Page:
Andrew Warshaw: Going bananas but not slipping on the skin

As Sepp Blatter strapped in his seatbelt, lay back and sipped his first drink, alcoholic or otherwise, as he flew out of Morocco following one of the most tempestuous weeks of his 16-year FIFA presidency, he probably allowed him a wry smile.

Job well done, he may have mused. Another masterful display in canny face saving. The work of the ethics committee will go on – even without its resentful joint chairman. Crisis over. After all, Christmas is coming.

Not quite so easy, Sepp.

The veil of secrecy over one of the most controversial sporting bid processes ever staged may have finally been lifted in Marrakesh last week but it still left a swathe of questions unanswered.

Why, for instance, did the FIFA president initially oppose making Garcia’s 430-page World Cup report public and how far were the executive committee minds changed by public pressure to do so? Would publication of Garcia’s dossier have been approved if the American attorney had not taken it upon himself to walk away over FIFA’s apparent intransigence? And when the report ultimately does see the light of day, what more will we actually learn?

Rarely, if ever, has there been as much tension and expectation surrounding a single FIFA press conference as last Friday. FIFA had abandoned its usual practise of live streaming, giving a unique opportunity to those of us who were there to watch proceedings unfold before our very eyes.

Blatter knew, perhaps more than ever before, that he had to convince a sceptical media and public that his executive committee were all singing from the same hymn sheet. He had arrived in Morocco only to be confronted with the breaking news that the man tasked with cleaning up FIFA had turned his back on the organisation and denounced the way it operated.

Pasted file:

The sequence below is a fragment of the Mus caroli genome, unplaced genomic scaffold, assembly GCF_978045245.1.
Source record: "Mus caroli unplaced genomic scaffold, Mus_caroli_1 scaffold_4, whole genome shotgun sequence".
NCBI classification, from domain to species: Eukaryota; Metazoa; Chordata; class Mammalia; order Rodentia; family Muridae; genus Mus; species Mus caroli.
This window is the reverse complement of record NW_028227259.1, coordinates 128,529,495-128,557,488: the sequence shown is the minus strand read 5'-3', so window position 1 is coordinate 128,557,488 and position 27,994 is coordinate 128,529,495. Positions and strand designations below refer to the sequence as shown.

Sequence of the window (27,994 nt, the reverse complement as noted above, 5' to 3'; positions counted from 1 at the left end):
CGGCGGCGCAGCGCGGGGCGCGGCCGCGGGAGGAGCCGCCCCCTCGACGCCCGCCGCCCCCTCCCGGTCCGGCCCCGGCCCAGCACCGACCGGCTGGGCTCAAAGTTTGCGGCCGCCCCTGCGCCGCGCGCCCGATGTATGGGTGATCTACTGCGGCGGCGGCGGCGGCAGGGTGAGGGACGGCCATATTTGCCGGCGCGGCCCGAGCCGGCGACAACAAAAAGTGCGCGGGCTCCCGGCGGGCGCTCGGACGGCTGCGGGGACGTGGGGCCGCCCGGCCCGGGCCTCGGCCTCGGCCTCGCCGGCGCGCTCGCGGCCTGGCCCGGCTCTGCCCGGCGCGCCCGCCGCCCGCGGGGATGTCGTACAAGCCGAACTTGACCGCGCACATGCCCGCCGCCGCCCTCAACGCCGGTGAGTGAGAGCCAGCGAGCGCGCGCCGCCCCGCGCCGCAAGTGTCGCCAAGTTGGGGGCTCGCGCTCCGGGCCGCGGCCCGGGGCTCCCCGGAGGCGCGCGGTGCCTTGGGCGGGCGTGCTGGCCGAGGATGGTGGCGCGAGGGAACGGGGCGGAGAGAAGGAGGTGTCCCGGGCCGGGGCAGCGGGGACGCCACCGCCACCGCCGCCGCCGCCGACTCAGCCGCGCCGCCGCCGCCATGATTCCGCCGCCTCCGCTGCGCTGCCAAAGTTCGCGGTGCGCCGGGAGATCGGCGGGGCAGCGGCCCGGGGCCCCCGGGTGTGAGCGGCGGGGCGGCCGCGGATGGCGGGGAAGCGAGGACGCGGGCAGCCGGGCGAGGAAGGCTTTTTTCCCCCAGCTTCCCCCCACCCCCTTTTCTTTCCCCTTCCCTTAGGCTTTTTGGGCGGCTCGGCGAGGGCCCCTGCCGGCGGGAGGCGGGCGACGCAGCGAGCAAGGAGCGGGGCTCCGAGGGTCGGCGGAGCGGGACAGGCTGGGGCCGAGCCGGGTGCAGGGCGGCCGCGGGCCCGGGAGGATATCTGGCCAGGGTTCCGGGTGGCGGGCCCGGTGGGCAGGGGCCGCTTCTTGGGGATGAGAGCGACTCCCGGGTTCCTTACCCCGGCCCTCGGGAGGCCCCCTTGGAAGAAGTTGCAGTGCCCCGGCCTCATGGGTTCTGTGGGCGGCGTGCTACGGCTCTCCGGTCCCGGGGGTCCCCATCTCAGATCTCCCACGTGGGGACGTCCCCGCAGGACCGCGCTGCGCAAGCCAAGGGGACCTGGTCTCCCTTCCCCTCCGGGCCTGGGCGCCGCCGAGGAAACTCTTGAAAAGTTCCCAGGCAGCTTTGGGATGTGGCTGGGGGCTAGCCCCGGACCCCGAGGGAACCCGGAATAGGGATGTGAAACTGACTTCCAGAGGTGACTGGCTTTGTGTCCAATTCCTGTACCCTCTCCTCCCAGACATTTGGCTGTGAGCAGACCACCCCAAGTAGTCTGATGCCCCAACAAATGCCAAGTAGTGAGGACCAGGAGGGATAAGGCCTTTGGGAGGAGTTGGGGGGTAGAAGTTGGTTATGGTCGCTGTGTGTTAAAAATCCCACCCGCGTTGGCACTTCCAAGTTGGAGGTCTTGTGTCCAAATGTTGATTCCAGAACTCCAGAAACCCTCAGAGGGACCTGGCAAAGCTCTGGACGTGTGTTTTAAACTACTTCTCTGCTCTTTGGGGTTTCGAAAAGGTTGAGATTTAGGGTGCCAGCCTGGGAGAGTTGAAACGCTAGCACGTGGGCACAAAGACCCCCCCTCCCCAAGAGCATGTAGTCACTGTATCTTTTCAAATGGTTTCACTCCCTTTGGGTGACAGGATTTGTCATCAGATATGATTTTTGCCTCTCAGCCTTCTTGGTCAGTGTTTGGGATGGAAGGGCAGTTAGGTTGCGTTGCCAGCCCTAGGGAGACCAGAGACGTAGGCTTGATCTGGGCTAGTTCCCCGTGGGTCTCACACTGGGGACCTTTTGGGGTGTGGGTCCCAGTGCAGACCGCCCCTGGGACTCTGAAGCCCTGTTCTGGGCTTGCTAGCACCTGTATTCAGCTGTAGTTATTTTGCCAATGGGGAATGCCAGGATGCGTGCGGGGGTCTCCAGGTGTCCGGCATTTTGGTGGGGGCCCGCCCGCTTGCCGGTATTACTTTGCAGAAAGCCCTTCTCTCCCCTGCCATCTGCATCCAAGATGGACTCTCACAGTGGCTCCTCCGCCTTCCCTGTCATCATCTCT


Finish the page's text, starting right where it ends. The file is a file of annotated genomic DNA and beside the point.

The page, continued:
Garcia had dropped his bombshell with deliberate timing, maximising FIFA’s embarrassment just when it was about to hold the year’s final gathering of its inner circle.

Sunil Gulati, the president of US Soccer, had described Garcia’s resignation as “backward step” for FIFA. UEFA boss Michel Platini called it “a new failure”, mirroring the views of many when he said the ethics committee was created to increase the transparency of FIFA, but instead “just caused more confusion.”

Blatter had to act fast but he had a problem. Theo Zwanziger, FIFA’s German exco member who had been charged several months ago with keeping an eye on how Qatar was improving workers’ rights, had proposed a vote on whether Garcia’s dossier should be released in full.

Blatter knew this would mean trouble. In order to promote transparency the result of any vote would have to be made public, with the knock-on effect of even more adverse publicity being heaped on FIFA and especially on anyone who opposed publication.

Blatter simply could not let this happen. Somehow he had to engineer unanimity.

Enter Domenico Scala, the independent chairman of FIFA’s audit and compliance committee, for an assessment of the best way forward. The refreshingly approachable Scala, who has the rare ability to explain things clearly and concisely without assuming there is some hidden agenda, made it clear to the exco that the difference between Garcia’s report and the summary of it by German ethics judge Hans-Joachim Eckert had been overstated by the American.

There was nothing in Garcia’s report, Scala said, that could incriminate 2018 and 2022 hosts Russia and Qatar. Therefore, since the ethics code could only sanction individuals, Scala recommended publication, stressing that the identities of witnesses would be protected and, critically, that release of the report would not take place until separate disciplinary proceedings into five senior officials, including three current exco members who voted back in December 2010, had been completed, giving FIFA crucial protection from the threat of libel action by anyone named in the file.

As a result of Scala’s timely intervention, no vote took place, music to the ears of Blatter. But not everyone was quite so compliant.